To reduce the risk of trapping in local maxima, we applied the warm start procedure to the MM algorithm and the SSLasso by gradually decreasing (or increasing) its hyper-parameter; for the MM algorithm and for the SSLasso. Also, by following a recommendation of Rockova & George (2014), we used a deterministic annealing procedure to the EMVS to mitigate the issue of trapping in local maximum modes. Nevertheless, the optimized solutions by the MM algorithm, the EMVS, and the SSLasso are still sensitive to different initial points.

5 Simulation Studies

In this section, we examine how neuronized priors perform for synthetic data sets under both low-dimensional and high-dimensional settings. Under the Bayesian regression framework, we compare effects of some standard priors such as the Bayesian Lasso prior, the horseshoe prior, and the discrete SpSL prior in (2.1) with those of their corresponding neuronized versions. In this simulation study, we also consider penalized two likelihood procedures: Lasso (Tibshirani 1996) and Smoothly Clipped Absolute Deviation Penalty (SCAD) (Fan & Li 2001).

5.1 Simulation setups and evaluation criteria

We examine two covariance structures to generate the predictors: (i) Independent covariates: , where is the identity matrix; (ii) AR(1) dependent structure: for , where , if and , otherwise for

. For the low-dimensional cases, we test two settings of the sample size and the total number of predictor variables: (i)

; and (ii) . The number of nonzero regression coefficients is of , and the regression coefficients are equally set to be with random signs. We use and to examine strong signal and weak signal scenarios, respectively. For high-dimensional settings, we fix the regression coefficients at for and under two settings: (iii) ; and (iv) . The sign of each coefficient is randomly assigned. We set the true error variance to be for all scenarios.

We choose the tuning parameter of Lasso and SCAD by using cross-validation. Alternatively, we also consider Bayesian Information Criterion (BIC) for low dimensional settings and Extended BIC (EBIC, (Chen & Chen 2008)) for high-dimensional settings to select the tuning parameter. The EBIC can be written as where denote the set of selected variables, is the cardinality of and is a tuning parameter. By following a default setting in Chen & Chen (2008), we set .

We evaluate the ability of Algorithm 2 in finding the the MAP estimator of our neuronized version of (2.1) (denoted as N-SpSL(MAP)) and compare it to MM, EMVS and SSLasso. In this simulation study, we first fix in (2.1), and for the EMVS and for SSLasso. Then, we evaluate the MAP estimators based on different choices of for the EMVS and for the SSLasso, and select a value that minimizes the information criterion (BIC for low-dimensions and EBIC for high-dimensions). To implement these procedures, we use R packages EMVS and SSLasso (available on the CRAN or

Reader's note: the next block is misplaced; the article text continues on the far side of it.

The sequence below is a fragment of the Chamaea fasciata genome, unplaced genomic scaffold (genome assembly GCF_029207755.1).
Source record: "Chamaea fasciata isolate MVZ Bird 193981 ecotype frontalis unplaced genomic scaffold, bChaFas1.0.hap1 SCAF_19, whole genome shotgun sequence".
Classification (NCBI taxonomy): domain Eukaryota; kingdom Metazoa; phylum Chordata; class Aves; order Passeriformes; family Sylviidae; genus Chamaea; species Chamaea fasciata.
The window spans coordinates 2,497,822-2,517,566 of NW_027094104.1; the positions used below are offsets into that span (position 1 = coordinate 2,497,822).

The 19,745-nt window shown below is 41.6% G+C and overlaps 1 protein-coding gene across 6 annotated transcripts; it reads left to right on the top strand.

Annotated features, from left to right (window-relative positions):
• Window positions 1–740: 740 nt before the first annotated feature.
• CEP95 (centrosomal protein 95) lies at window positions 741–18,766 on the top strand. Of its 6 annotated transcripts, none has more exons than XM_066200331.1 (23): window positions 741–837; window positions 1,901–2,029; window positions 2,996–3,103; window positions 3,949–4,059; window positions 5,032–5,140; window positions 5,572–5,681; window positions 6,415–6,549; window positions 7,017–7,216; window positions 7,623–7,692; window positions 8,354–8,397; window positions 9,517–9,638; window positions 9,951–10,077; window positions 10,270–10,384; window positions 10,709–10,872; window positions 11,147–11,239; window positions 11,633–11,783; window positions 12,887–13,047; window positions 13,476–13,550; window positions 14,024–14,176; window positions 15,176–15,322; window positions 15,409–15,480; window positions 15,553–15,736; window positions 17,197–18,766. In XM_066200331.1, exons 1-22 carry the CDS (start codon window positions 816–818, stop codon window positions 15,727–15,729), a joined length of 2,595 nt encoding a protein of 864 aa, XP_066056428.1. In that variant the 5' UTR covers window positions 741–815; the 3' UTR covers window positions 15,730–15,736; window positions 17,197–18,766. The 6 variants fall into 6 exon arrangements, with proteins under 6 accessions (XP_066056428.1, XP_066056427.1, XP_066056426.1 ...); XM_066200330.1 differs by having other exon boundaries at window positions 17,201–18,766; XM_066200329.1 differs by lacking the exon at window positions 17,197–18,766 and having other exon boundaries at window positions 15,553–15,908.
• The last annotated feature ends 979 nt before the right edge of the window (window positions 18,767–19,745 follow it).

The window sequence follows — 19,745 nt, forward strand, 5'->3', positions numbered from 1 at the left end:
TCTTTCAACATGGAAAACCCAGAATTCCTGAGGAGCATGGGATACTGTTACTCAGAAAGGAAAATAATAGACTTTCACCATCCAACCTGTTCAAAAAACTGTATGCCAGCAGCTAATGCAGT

To evaluate the estimation performance of the neuronized priors, we report the Mean Squared Error (MSE) and the angle between the true regression coefficient and the estimated coefficients by each method. More precisely, the angle is defined as , where is the true regression coefficient and is the estimated coefficient. The angle measure is more stringent as it cannot benefit from a simple shrinkage. To measure model selection performances, we examine the Matthews correlation coefficient (MCC; Matthews (1975)) defined as, , where TP, TN, FP, and FN denote the number of true positives, true negatives, false positives, and false negatives, respectively. MCC is generally regarded as a balanced measure of variable selection procedures that simultaneously takes into account TP, TN, FP, and FN. The value of MCC is bounded by one, and the closer to one MCC is, the better a model selection procedure is.

We consider the Effective Sample Size (ESS) to measure the efficiency of a MCMC procedure, which is defined as , where is number of MCMC samples and is the lag- autocorrelation. To make comparisons across different Bayesian procedures, we report ESS per second, which is obtained from the R package coda.

5.2 Technical descriptions about computational strategies

For neuronized priors, we consider a RWMH step to sample in Algorithm 1, and this setting is denoted by “RW” in parenthesis in the tables. For the neuronized version of the discrete SpSL prior via a ReLU activation function, we additionally consider a computational strategy that samples from its exact conditional density in Proposition 4.1, denoted by “Exact” in parenthesis in the tables. We also evaluate the MAP estimator of the neuronized prior by using Algorithm 2, denoted by “MAP” in parenthesis. We examine the MM algorithm (Yen et al. 2011) for finding the MAP estimator with the discrete SpSL prior, in which two tuning parameters are tested: and , denoted by “MM1” and “MM2” respectively in parenthesis. We do not consider the MAP estimator of the horseshoe prior nor its neuronized version. This is because as discussed in Carvalho et al. (2010) the individual marginal density of the horseshoe prior is infinite at zero, so the resulting MAP estimator is always the null value.